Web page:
Military leaders face a daunting challenge in collecting, analyzing, and disseminating critical threat and operations information to obtain a complete, single view of the battlefield. A primary cause of challenge is the wide array of stovepiped systems that comprise today’s Command, Control, Communications, Computers, Intelligence, Surveillance and Reconnaissance (C4ISR) systems. While awareness about the issue is very high, options are unfortunately quite limited – a situation made worse by acquisition processes that inadvertently perpetuate the problems.
Historically, the Department of Defense’s approach required a C4ISR systems design to meet narrowly defined, specific mission requirements, typically at the program and individual agency level. Though very well suited to their intended purpose, these systems lack the inherent ability to share information or interoperate seamlessly with systems outside their mission space. As the need for collaboration grew, these systems expanded and morphed through modifications, typically by the original equipment manufacturers (OEMs) that built them using proprietary technology.
This focused approach, which emphasizes propriety systems, is an efficient way to achieve the original objective. However, because each C4ISR system was developed in relative isolation, each has its own unique infrastructure, operating-system software, software services (e.g., security, reporting), data, and custom mission-specific software. Moreover, as operators fielded these systems and increasingly integrated them into military operations, expectations and demands on the systems grew significantly. The next logical step was to pursue options to integrate after the fact. Unfortunately, as the efforts to better connect the individual systems expanded, the challenges inherent to using proprietary systems surfaced.
Warfighters and the government and military organizations that support them need “integrated C4ISR,” in which individual elements are designed as part of an enterprise system from the start. Although OEMs can integrate and upgrade their proprietary systems after deployment, experience shows that costs are high and the capabilities still fall short of the seamless interoperability required for contemporary warfighting missions. Additionally, the complex interfaces used to integrate stove-piped systems can create vulnerabilities that have the potential to degrade security.
Acquiring integrated C4ISR requires a sensible approach, one we call Enterprise Integration, where developers make interoperability part of the design from the outset, while enforcing standards across all C4ISR programs. Enterprise Integration brings together three major disciplines and their communities: engineering, operations, and acquisition. Programs will need enhanced capabilities in all three areas to build integrated C4ISR on a foundation of open architectures, agile development, modular construction, and common hardware, software, data, and infrastructure.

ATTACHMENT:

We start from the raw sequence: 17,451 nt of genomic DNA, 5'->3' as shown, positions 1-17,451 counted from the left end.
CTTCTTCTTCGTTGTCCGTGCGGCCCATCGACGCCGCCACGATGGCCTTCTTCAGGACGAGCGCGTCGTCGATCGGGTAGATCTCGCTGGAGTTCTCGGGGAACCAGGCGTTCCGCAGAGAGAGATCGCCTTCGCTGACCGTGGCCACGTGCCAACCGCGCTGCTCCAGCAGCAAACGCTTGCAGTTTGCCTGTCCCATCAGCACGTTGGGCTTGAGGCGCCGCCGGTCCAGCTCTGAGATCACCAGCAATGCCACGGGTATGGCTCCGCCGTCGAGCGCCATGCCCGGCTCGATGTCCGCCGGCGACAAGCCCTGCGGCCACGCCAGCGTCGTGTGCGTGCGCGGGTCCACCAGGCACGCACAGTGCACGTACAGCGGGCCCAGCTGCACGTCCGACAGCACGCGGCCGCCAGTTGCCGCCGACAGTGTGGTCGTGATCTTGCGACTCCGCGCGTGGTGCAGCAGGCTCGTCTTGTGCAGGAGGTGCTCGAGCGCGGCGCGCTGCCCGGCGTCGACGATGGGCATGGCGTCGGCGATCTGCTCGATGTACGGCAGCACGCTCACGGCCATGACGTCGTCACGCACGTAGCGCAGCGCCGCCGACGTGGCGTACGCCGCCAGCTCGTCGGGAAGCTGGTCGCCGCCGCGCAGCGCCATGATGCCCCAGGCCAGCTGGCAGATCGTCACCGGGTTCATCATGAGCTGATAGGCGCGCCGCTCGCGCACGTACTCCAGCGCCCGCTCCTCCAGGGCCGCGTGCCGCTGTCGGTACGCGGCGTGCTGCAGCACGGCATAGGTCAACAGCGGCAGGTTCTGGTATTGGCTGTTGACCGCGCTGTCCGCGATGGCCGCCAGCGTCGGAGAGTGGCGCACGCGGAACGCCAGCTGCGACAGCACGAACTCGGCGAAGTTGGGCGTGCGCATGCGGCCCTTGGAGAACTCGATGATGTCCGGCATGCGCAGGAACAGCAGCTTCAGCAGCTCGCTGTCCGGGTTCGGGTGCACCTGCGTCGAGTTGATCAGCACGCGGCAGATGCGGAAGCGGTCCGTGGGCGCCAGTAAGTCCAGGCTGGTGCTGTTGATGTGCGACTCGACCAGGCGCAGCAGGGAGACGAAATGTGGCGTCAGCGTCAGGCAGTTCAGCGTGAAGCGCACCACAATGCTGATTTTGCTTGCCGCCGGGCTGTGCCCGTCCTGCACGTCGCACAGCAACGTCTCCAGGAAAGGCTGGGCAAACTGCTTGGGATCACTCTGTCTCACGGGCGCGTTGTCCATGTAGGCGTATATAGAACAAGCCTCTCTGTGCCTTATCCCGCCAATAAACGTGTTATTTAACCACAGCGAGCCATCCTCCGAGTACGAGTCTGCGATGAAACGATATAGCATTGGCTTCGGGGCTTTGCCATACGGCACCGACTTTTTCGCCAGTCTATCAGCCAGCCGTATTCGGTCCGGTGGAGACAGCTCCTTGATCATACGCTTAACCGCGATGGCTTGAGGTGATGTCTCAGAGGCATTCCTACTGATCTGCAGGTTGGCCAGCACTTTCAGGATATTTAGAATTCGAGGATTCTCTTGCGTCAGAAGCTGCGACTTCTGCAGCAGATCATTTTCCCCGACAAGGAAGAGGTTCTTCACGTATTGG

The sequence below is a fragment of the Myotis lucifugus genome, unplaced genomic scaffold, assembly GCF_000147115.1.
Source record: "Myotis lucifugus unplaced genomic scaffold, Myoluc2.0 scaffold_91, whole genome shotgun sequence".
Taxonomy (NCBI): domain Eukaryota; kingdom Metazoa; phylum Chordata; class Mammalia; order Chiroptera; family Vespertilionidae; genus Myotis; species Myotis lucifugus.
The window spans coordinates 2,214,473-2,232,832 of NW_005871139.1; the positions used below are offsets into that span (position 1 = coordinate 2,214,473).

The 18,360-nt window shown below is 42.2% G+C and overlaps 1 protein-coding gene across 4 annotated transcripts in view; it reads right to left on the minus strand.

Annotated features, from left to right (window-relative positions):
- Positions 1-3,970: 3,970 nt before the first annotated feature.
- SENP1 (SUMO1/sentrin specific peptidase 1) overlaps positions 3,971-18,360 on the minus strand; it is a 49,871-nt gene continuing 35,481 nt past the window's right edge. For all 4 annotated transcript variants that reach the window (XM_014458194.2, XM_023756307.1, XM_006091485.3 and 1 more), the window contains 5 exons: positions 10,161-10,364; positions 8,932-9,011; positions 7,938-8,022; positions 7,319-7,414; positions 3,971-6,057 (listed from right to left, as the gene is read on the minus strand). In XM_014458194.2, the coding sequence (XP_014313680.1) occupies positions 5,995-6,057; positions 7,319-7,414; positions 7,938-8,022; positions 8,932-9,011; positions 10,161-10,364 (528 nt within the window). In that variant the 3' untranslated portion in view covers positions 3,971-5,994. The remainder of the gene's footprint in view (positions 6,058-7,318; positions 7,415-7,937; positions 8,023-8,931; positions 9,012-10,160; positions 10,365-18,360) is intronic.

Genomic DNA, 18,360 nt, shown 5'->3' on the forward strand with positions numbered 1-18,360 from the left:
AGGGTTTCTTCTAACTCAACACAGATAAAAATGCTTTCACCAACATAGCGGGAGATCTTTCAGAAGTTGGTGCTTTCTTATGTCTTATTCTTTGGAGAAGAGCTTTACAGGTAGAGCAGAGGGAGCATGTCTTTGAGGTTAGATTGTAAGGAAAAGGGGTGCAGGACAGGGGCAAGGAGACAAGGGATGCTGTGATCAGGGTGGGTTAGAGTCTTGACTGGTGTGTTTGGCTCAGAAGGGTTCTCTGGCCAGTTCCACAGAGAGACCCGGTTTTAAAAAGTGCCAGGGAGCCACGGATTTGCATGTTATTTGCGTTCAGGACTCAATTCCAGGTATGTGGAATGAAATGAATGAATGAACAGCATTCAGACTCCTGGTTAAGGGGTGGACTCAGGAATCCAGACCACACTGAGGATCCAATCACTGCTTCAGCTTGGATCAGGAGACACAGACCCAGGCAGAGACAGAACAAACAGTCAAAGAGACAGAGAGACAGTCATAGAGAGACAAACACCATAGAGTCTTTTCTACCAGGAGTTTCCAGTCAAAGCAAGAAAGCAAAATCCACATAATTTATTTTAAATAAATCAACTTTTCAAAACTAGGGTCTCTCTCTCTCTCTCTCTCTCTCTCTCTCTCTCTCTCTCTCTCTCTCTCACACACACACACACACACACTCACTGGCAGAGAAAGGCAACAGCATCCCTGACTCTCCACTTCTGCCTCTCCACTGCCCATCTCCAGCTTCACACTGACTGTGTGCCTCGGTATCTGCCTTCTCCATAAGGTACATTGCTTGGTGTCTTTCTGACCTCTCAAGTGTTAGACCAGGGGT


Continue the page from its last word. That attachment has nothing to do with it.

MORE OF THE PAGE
This approach allows vendors to plug innovative solutions into the common infrastructure. It also facilitates agile development, making new technologies easier to incorporate into developing systems. Enterprise Integration also provides numerous mechanisms for bringing together operators and engineers to ensure that the systems are user-friendly and built to meet operational needs.
Acquisition costs drop over time due to greater efficiencies in technology insertion, component reuse, and system integration. Overall, adopting an Enterprise Integration approach will enable the development and fielding of systems that improve situational awareness and decision-making. The impact for warfighters and their missions is unmatched superiority over current and future threats.
Steve Soules is an executive vice president in Booz Allen Hamilton’s Defense & Intelligence business leading the firm’s C4ISR initiative. He serves as the Local General Manager for Booz Allen Hamilton’s western region offices including San Diego, Seattle and San Francisco. Learn more at boozallen.com/C4ISR
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